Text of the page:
Home—Online trading—Spread betting explained—Spread betting blog—Another great tramline test for the euro
Sep 03, 2012, 03:00
Posted byJohn C Burford
Today is Labor Day in the USA and markets there are closed, except for the Globex markets. Normally on US public holidays, trading is very muted, but we shall see.
On Friday, I showed my tramline trio that I believed was operating on the hourly chart. At that time, the market was testing my centre tramline. And with Friday’s explosive action later in the day, it rallied to test my upper tramline.
This was another gift for those wishing to short the euro, as I will show.
So let’s see how this tramline fared as resistance.
Here is this morning’s chart:
(Click on the chart for a larger version)
The upper line is my uppermost tramline. The horizontal line is the Fibonacci 38% retrace of the big wave down from the February 1.35 major high, down to the July low that I showed on Friday.
As I noted then, the market rallied to my highest tramline (red arrow), then fell back, and was testing the centre tramline as I wrote.
But in the afternoon, we had a certain Mr Bernanke make another vague pronouncement from on high – and the floodgates opened, especially in the stock market and gold (which I hope to cover this week).
But note exactly how far the rally carried. Yes – to an exact turn at my tramline (blue arrow).
How is that for precision? And a gift for short-sellers.
For newcomers, just take a moment to consider the power the tramline system gives a trader. Last week, I drew in these tramlines. Extending these lines into the future gives precise areas where I should expect support and resistance – and probable turning points.
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Making a short trade near the upper tramline gives you a low-risk short entry point. Why low risk? Simply because if the market breaks above the tramline, it shows the lines are no longer working (resistance has been overcome) – and I want out! Placing a close stop just above the line gives you that litmus test.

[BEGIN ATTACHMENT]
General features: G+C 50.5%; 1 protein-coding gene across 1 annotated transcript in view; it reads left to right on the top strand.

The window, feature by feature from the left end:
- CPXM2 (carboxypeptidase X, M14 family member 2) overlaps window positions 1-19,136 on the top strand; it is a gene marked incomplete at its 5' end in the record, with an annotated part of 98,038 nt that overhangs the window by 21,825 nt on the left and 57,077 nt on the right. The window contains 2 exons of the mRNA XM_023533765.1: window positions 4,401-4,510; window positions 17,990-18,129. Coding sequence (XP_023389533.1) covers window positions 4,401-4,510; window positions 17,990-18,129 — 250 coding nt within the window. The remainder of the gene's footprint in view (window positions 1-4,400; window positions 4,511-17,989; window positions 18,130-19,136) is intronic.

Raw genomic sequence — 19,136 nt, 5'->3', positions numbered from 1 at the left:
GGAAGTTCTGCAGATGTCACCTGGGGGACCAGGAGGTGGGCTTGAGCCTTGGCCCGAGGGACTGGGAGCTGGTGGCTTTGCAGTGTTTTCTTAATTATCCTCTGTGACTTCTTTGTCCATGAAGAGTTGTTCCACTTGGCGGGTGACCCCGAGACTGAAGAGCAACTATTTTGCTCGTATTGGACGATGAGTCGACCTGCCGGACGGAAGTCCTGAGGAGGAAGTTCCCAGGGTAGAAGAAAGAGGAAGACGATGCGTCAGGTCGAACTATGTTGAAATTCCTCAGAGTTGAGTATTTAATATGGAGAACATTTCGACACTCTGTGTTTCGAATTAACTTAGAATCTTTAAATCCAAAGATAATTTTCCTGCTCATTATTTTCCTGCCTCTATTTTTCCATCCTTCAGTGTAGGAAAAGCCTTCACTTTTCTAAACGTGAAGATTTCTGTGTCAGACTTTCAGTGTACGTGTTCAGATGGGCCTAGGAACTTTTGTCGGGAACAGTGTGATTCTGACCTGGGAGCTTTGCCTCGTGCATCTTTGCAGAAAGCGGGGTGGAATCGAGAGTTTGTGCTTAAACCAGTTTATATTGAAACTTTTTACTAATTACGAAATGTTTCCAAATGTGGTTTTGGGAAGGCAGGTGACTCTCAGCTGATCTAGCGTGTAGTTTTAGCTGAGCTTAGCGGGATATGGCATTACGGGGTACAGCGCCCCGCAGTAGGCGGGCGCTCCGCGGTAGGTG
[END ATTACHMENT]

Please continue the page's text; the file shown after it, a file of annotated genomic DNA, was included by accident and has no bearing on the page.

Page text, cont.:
Trading in between tramlines is a higher-risk proposition as stop placement is more problematical. It can be done, but you need to be aware of the higher risk.
I like to focus most of my trading around tramlines, and I would advise any trader starting out to do likewise.
A long trade was indicated last Friday, as the market was lying on the centre tramline (support).
So, in one day, there was a possible winning long trade, and then a short trade.
Before I go, the market is testing the underside of the Fibonacci 38% line, having broken below it late on Friday.
It will be interesting to see if this line – now resistance – holds.
• If you’re a new reader, or need a reminder about some of the methods I refer to in my trades, then do have a look at my introductory videos:
The essentials of tramline trading
Advanced tramline trading
An introduction to Elliott wave theory
Advanced trading with Elliott waves
Trading with Fibonacci levels
Trading with 'momentum'
Putting it all together
• Don't miss my next trading insight. To receive all my spread betting blog posts by email, as soon as I've written them, just
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Published in Spread betting blog
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(04 September 2012, 12:22PM)
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John, thanks for your articles on eur/usd.I use your techniques in combination with more detailed Elliott analysis. We appear to be in the final stages of the final C-wave of a Wave-iv circle correction. Note also that we are within a whisker of a long term trend line joining Wave-2 highs since may 2011.Wave-C's are 5 wave moves and one interpretation is that we have completed or about to complete wave 4. If this is correct we need just one more push for wave 5, which could be on your tramline although it would leave wave c being a little short. If wave 5 was an ending diagonal it would be easier to spot.However the final wave 5 forms, the next wave v-circle down should be a huge opportunity.Thanks and regards,LJN
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The trades on this blog are all 'closed', past trades. These aren't trades for you to copy, they are there to teach you some useful trading tactics for your own spread betting. And always remember: spread betting carries a high risk to your capital as you can lose more than your original stake.
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